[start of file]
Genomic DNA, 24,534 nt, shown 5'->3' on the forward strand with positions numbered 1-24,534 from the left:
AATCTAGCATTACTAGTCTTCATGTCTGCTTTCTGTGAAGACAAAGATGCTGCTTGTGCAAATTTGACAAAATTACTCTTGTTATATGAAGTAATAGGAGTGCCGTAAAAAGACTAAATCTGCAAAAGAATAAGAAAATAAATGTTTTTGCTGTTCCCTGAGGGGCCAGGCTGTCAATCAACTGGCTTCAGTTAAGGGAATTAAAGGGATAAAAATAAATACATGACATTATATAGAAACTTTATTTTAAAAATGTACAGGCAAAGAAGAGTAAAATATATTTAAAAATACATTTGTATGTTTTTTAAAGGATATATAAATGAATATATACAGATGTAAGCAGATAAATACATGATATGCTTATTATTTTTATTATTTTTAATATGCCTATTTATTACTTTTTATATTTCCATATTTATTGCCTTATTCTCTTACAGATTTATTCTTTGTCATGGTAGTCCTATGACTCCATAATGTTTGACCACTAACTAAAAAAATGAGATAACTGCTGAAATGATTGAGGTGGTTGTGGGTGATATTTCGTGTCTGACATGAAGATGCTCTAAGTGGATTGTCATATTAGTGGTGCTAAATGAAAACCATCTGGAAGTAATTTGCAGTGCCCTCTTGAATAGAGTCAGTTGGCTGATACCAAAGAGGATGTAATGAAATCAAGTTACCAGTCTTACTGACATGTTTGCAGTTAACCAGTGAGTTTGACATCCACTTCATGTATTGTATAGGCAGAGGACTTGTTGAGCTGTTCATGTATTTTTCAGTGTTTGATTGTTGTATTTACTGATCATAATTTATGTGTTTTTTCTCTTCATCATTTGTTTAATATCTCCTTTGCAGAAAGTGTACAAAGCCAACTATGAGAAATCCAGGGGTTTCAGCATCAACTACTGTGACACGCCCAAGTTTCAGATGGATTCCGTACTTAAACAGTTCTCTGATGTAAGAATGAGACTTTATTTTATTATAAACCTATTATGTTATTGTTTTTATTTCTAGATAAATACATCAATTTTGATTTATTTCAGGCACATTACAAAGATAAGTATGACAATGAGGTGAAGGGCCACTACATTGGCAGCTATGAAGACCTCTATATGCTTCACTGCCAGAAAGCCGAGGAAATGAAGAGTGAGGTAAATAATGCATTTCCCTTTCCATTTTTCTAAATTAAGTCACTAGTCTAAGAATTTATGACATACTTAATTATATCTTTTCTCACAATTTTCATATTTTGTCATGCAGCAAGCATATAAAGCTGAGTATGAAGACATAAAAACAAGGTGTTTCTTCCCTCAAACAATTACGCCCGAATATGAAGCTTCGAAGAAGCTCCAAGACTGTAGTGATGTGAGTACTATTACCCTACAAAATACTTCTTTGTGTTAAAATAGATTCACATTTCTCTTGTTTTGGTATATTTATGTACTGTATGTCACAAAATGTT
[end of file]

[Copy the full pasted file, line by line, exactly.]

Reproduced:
Genomic DNA, 24,534 nt, shown 5'->3' on the forward strand with positions numbered 1-24,534 from the left:
AATCTAGCATTACTAGTCTTCATGTCTGCTTTCTGTGAAGACAAAGATGCTGCTTGTGCAAATTTGACAAAATTACTCTTGTTATATGAAGTAATAGGAGTGCCGTAAAAAGACTAAATCTGCAAAAGAATAAGAAAATAAATGTTTTTGCTGTTCCCTGAGGGGCCAGGCTGTCAATCAACTGGCTTCAGTTAAGGGAATTAAAGGGATAAAAATAAATACATGACATTATATAGAAACTTTATTTTAAAAATGTACAGGCAAAGAAGAGTAAAATATATTTAAAAATACATTTGTATGTTTTTTAAAGGATATATAAATGAATATATACAGATGTAAGCAGATAAATACATGATATGCTTATTATTTTTATTATTTTTAATATGCCTATTTATTACTTTTTATATTTCCATATTTATTGCCTTATTCTCTTACAGATTTATTCTTTGTCATGGTAGTCCTATGACTCCATAATGTTTGACCACTAACTAAAAAAATGAGATAACTGCTGAAATGATTGAGGTGGTTGTGGGTGATATTTCGTGTCTGACATGAAGATGCTCTAAGTGGATTGTCATATTAGTGGTGCTAAATGAAAACCATCTGGAAGTAATTTGCAGTGCCCTCTTGAATAGAGTCAGTTGGCTGATACCAAAGAGGATGTAATGAAATCAAGTTACCAGTCTTACTGACATGTTTGCAGTTAACCAGTGAGTTTGACATCCACTTCATGTATTGTATAGGCAGAGGACTTGTTGAGCTGTTCATGTATTTTTCAGTGTTTGATTGTTGTATTTACTGATCATAATTTATGTGTTTTTTCTCTTCATCATTTGTTTAATATCTCCTTTGCAGAAAGTGTACAAAGCCAACTATGAGAAATCCAGGGGTTTCAGCATCAACTACTGTGACACGCCCAAGTTTCAGATGGATTCCGTACTTAAACAGTTCTCTGATGTAAGAATGAGACTTTATTTTATTATAAACCTATTATGTTATTGTTTTTATTTCTAGATAAATACATCAATTTTGATTTATTTCAGGCACATTACAAAGATAAGTATGACAATGAGGTGAAGGGCCACTACATTGGCAGCTATGAAGACCTCTATATGCTTCACTGCCAGAAAGCCGAGGAAATGAAGAGTGAGGTAAATAATGCATTTCCCTTTCCATTTTTCTAAATTAAGTCACTAGTCTAAGAATTTATGACATACTTAATTATATCTTTTCTCACAATTTTCATATTTTGTCATGCAGCAAGCATATAAAGCTGAGTATGAAGACATAAAAACAAGGTGTTTCTTCCCTCAAACAATTACGCCCGAATATGAAGCTTCGAAGAAGCTCCAAGACTGTAGTGATGTGAGTACTATTACCCTACAAAATACTTCTTTGTGTTAAAATAGATTCACATTTCTCTTGTTTTGGTATATTTATGTACTGTATGTCACAAAATGTT